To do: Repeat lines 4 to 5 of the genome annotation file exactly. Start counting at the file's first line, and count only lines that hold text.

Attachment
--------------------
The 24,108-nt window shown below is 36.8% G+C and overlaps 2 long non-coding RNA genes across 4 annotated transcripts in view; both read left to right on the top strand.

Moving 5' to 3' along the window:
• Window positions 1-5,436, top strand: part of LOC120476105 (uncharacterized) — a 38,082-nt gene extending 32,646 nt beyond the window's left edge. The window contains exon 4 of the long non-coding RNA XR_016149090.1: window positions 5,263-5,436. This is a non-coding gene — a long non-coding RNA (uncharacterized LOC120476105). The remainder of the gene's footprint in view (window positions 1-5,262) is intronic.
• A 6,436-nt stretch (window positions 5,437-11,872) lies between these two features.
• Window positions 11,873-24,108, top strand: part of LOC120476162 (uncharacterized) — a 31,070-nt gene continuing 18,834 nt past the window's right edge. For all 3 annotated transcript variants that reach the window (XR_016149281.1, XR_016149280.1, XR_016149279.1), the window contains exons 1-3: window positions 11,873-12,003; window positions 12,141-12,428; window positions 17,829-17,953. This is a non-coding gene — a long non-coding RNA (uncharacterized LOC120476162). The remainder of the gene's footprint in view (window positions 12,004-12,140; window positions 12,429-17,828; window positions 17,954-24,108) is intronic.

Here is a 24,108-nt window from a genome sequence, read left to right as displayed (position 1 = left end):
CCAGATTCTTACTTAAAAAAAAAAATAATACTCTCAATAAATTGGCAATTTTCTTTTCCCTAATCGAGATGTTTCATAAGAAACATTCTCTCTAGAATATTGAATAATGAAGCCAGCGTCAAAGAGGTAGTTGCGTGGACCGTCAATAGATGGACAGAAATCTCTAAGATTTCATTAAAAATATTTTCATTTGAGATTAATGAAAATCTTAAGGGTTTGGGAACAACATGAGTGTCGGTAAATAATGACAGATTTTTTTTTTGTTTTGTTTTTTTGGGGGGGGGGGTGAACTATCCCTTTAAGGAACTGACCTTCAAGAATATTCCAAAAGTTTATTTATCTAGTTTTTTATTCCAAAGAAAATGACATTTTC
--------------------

• A 6,436-nt stretch (window positions 5,437-11,872) lies between these two features.
• Window positions 11,873-24,108, top strand: part of LOC120476162 (uncharacterized) — a 31,070-nt gene continuing 18,834 nt past the window's right edge. For all 3 annotated transcript variants that reach the window (XR_016149281.1, XR_016149280.1, XR_016149279.1), the window contains exons 1-3: window positions 11,873-12,003; window positions 12,141-12,428; window positions 17,829-17,953. This is a non-coding gene — a long non-coding RNA (uncharacterized LOC120476162). The remainder of the gene's footprint in view (window positions 12,004-12,140; window positions 12,429-17,828; window positions 17,954-24,108) is intronic.